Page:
William J. Wainwright explains that deism understands true religion as natural, as opposed to supernatural religion. Wainwright (1996: 188). He writes that some self-styled Christian deists accept revelation although they argue that the content is the same as natural religion. Wainwright (1996: 188). Most deists reject revelation as fiction, but many reason that God has ordained that human happiness is possible through natural means that are universally available. Wainwright (1996: 188). Salvation therefore does not come via divine revelation. Wainwright (1996: 188).
Henry Clarence Thiessen writes that for deism God is present in his creation by his power and not in his being and nature. He has endowed creation with certain invariable laws that he oversees in general terms. Theissen (1956: 74). God has created creatures and left them under invariable laws to their own destiny. Thiessen (1956: 74). For Thiessen, the Christian world-view rejects deism because it accepts that God has revealed himself in creation through divine revelation, has providential control and does at times use miracles within his creation. Thiessen (1956: 75). For Thiessen, a deistic God is not much better than no God at all for humanity. Thiessen (1956: 75).
Thiessen has an reasonable point, if deistic approaches reject a God who intervenes within his creation, then it allows, practically speaking, for human beings to expect to have the same end in life as if there is no God. Wainwright deduces that God has ordained human happiness to all universally, but ultimately how happy can human existence be when physical death is the end result for every person? The meaning of life, human life is not substantially meaningful, if permanently terminated. People lose their consciousness and life accomplishments without everlasting life, and therefore life loses ultimate meaning and happiness does not result. The deist can speculate that God can and perhaps shall provide everlasting life and ultimate continual meaning for life, but this is merely speculation devoid of any historically grounded revelation from God.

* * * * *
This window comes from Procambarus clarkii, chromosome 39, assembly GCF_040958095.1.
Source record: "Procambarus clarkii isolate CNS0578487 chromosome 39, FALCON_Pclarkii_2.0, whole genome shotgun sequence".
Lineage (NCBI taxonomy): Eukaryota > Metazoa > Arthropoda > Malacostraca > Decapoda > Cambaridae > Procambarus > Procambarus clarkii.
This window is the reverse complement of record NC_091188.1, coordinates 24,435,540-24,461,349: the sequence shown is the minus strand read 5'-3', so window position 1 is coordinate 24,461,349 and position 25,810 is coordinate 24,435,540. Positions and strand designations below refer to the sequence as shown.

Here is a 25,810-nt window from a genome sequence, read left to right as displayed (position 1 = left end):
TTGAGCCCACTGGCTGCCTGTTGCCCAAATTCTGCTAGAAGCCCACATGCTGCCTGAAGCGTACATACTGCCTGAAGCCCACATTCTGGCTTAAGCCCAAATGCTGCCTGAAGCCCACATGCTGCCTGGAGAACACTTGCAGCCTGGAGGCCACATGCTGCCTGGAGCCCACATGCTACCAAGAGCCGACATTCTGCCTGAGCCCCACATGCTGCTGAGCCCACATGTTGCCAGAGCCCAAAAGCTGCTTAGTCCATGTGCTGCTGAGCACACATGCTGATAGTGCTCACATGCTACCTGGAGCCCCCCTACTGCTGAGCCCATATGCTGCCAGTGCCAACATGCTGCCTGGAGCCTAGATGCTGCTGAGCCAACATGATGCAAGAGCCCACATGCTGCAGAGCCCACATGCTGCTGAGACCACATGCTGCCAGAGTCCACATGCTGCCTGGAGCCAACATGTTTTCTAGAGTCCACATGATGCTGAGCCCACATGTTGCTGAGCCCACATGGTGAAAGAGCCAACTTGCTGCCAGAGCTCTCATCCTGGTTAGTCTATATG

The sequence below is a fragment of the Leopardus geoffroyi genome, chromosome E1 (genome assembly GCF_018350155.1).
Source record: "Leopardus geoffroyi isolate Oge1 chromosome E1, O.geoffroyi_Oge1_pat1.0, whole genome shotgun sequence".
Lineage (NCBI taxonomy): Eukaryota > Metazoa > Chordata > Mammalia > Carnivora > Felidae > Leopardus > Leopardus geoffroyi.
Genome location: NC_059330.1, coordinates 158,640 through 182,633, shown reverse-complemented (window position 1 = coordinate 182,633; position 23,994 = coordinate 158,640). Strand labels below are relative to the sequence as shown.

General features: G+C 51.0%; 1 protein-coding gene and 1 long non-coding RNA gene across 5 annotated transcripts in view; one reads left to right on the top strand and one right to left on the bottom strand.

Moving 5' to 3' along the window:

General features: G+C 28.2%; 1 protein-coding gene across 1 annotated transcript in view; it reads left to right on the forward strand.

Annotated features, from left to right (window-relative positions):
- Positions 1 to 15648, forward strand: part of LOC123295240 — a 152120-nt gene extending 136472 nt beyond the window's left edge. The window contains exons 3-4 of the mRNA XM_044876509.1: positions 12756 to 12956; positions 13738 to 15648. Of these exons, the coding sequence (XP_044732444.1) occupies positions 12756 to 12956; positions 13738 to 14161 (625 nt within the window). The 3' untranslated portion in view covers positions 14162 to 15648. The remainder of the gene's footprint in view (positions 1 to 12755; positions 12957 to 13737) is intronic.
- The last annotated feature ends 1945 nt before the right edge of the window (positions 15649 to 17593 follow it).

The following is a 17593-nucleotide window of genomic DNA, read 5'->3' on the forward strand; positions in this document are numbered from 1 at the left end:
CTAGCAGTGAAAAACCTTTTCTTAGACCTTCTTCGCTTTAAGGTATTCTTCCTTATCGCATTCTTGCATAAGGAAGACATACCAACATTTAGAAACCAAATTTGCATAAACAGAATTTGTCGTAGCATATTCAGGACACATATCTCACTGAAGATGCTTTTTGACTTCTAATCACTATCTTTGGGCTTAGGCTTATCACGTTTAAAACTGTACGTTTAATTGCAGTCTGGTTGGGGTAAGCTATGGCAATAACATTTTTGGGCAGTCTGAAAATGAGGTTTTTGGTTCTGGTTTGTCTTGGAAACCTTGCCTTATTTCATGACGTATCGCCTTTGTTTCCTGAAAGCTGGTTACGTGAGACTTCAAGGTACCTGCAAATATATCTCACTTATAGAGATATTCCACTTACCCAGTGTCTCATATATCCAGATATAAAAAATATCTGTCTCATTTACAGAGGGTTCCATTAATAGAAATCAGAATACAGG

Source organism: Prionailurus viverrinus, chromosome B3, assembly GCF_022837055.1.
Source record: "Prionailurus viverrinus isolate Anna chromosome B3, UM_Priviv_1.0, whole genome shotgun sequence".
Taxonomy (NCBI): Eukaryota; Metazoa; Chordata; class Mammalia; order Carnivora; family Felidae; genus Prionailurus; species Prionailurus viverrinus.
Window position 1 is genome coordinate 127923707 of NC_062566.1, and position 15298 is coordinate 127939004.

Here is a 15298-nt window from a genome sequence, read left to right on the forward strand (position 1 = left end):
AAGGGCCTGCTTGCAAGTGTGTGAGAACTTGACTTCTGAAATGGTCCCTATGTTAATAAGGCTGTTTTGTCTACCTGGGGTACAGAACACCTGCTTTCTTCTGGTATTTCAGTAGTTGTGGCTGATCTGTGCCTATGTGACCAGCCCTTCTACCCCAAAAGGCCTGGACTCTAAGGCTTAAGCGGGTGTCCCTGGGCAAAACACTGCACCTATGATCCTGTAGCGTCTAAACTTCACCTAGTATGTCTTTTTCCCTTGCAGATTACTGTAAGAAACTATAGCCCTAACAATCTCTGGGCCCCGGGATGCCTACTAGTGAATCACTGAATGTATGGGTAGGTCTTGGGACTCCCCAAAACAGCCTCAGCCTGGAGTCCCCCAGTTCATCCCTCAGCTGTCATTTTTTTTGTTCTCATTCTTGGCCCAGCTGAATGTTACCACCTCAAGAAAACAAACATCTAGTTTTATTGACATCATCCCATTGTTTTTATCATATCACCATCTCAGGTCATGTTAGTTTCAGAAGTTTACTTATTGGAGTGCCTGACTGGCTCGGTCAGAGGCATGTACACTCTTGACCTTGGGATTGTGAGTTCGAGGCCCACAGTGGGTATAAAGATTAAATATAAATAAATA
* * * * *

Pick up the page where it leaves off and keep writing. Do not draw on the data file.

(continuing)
Accepting that human nature is corrupt as described in Romans 1-3, it is very unlikely that the problem of evil would ever be solved but rather merely treated by humanity if deism is true (even if Romans was not considered divinely inspired the concept could still be correct). There would at no time be any solution for sin, death, and the problem of evil, since the infinite, omnipotent God would not interfere with his creation and regenerate and change individuals in order to eventually establish a Kingdom of God where the problem of evil does not exist. With a deistic universe seemingly sin, death, and the problem of evil continue to exist as long as humanity does. Deism seemingly does not offer any ultimate solution to the problem of evil.
There would be meaning to creation, but essentially only the creator would take lasting meaning from it.
God Wills and is Aware
In the Biblical book of Job, God as the first cause willingly allows evil for good purposes and with perfectly good motives it can be reasoned. Satanic beings and human beings will evil as secondary causes with wrong motives.
The same could be said of the historical crucifixion story of Christ. God wills the evil event with the perfectly good motives of atonement, resurrection and restoration for his people while satanic beings and persons that kill Christ have sinful motives.